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  • Dogs help with crop disease


    From the time seeding is complete until harvesting is over, arable farmers worry about the state of their crops. Will there be too much or too little rain? Will the growing conditions increase or decrease the problem of crop disease? Can something else be done to increase crop yield? Enter dogs, stage right!

    In previous articles we’ve looked at dogs’ amazing sense of smell. Dogs have an innate ability to detect scents, and with training, they can pinpoint, amongst other things, explosive materials, drugs, missing people, and human remains. This is due to the over 300 million olfactory sensors in their noses. So, researchers began to wonder if dogs’ amazing olfactory powers could help with the detection of disease in crops. And, to their delight, they have discovered that they can!

    The Agriculture Financial Services Corporation posted an article on-line for June 2021 entitled “Exploring Dogs’ Power to Detect Crop Diseases”. In this article it explains that “Research projects are ongoing around the world to explore dogs’ abilities to detect a number of plant pathogens, including laurel wilt in avocados and citrus greening in oranges, limes and other citrus fruit.” In our part of the world, Mike Harding, a plant pathologist with Alberta Agriculture and Forestry, conducted a project in 2019 to determine if dogs could detect the presence of clubroot galls in a controlled environment and in a field setting. One disease, clubroot on canola, was chosen because, as Harding explained, “we often detect this disease way too late, because we can’t see the symptoms. Maybe the dogs could essentially see underground with their noses and detect these symptoms early.’”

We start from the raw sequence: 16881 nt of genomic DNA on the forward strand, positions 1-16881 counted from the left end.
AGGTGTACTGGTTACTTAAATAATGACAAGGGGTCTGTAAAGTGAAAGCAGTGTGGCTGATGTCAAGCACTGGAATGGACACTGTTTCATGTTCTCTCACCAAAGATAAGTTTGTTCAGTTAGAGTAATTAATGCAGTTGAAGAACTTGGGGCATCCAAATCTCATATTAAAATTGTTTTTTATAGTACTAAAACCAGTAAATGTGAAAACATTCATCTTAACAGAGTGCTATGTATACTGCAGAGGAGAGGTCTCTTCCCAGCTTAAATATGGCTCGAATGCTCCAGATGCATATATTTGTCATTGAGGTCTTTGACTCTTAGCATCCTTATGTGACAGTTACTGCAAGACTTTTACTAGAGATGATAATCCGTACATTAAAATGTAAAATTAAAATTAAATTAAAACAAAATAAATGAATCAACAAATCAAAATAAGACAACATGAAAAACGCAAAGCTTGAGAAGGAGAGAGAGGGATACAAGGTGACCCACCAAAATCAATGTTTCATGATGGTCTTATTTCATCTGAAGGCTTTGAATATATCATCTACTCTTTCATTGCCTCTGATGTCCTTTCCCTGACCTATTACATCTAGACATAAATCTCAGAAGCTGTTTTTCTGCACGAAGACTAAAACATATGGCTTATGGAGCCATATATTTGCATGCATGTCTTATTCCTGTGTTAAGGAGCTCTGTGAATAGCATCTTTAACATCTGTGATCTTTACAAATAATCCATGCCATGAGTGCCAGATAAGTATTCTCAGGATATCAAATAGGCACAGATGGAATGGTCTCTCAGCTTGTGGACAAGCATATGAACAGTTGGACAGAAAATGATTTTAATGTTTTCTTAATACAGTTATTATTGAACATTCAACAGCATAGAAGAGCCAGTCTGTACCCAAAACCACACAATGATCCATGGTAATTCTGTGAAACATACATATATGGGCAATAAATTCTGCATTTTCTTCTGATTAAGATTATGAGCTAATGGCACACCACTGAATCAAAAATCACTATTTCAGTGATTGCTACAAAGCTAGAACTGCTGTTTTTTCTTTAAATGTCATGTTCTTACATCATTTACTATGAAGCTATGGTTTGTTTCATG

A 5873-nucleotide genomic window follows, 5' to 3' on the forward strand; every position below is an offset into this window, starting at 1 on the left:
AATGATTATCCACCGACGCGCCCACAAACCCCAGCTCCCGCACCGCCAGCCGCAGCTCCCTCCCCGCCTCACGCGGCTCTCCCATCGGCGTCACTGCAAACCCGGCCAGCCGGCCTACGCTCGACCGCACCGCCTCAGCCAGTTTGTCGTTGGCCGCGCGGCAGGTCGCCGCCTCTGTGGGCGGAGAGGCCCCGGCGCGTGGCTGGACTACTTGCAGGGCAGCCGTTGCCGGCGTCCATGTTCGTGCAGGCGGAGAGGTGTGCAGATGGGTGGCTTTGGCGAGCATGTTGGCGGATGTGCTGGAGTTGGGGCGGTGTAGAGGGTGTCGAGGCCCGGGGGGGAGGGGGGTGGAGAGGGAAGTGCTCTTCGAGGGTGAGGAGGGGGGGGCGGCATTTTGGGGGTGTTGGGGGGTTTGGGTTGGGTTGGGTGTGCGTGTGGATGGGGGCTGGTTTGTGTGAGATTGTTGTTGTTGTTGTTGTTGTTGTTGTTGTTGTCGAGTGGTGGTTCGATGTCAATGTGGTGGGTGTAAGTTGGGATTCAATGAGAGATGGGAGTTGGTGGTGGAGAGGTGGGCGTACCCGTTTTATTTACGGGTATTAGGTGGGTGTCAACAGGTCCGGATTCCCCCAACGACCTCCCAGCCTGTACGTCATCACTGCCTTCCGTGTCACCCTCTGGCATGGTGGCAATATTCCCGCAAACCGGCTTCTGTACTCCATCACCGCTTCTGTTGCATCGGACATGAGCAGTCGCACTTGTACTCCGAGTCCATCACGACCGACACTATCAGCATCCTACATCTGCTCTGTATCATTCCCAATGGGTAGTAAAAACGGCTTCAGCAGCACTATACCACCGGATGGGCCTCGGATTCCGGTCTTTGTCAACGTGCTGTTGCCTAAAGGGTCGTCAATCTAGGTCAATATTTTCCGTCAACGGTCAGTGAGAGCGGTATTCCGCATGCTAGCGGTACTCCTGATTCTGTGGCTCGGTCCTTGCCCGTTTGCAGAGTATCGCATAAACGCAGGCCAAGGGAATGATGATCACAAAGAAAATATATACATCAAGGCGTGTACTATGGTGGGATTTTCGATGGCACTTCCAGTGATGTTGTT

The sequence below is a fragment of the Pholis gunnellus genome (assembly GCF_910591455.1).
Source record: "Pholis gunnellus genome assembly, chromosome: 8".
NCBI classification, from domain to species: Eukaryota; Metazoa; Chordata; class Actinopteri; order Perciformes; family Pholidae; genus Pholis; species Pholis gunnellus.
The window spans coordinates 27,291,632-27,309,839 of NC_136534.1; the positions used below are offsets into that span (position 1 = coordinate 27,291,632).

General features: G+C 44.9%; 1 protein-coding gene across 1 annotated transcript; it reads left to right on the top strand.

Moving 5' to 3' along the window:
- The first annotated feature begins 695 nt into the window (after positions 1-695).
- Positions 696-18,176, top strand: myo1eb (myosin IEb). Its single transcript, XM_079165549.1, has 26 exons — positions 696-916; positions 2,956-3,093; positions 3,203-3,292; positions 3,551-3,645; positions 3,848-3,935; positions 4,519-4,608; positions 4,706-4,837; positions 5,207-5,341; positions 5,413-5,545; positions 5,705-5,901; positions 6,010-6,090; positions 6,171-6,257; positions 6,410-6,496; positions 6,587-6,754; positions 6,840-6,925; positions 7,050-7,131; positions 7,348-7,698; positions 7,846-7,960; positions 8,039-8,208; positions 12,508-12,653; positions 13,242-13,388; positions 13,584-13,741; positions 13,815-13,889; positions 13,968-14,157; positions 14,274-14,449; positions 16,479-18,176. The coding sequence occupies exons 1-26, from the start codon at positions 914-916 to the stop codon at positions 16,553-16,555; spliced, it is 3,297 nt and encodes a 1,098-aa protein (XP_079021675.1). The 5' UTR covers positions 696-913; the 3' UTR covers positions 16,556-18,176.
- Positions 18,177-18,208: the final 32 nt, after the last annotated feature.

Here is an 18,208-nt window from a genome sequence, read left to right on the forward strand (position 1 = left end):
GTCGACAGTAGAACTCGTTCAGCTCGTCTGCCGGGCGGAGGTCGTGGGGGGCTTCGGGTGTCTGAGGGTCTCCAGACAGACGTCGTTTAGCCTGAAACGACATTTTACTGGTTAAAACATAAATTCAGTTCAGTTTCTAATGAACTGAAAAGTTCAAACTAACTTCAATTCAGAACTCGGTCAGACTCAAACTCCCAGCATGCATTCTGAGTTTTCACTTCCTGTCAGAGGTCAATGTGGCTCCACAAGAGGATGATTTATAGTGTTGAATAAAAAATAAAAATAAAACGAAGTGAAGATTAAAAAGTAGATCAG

The project team was made up of dog trainers Mario Bourque and Bill Grimmer and “Farming Smarter” General Manager Ken Coles. Harding provided the scent material and plant expertise, Bourque and Grimmer the dog-training experience, while Coles helped coordinate the project financially and oversaw the administration of the project. Josie and Adi, two dogs selected by Grimmer, provided their scent detection skills.

    “The exciting part for our study was that it is really, really clear that the dogs can recognize the scent of clubroot galls,” said Harding. “In the clinical studies that we did (meaning that the dogs were in a room with eight jars, one of which had the scent material), they could identify the clubroot 100 per cent of the time.”

    “Once they’d been trained to what scent they were supposed to alert to, they got it right every single time.”

    “When we took them out to the field, there were a lot more distractor scents and other distractions and so when we took them out to the field the first day, their success rate was less than 50 per cent,” explained Harding.

    “But by the end of the second day, it was closer to 90 per cent.”

    Harding said there is potential for their findings to lead to additional study and testing depending on interest and need within the agriculture industry.  This includes using dogs to scout for other crop diseases, inspecting warehouses and storage facilities for diseases of concern, and inspecting equipment or soil for the presence of plant pathogens, including clubroot.

    Dogs have been part of farm life for many years, mainly with their ability to work closely with farmers on animal husbandry. Maybe, by harnessing their natural olfactory sense, we can see a new type of farm help develop.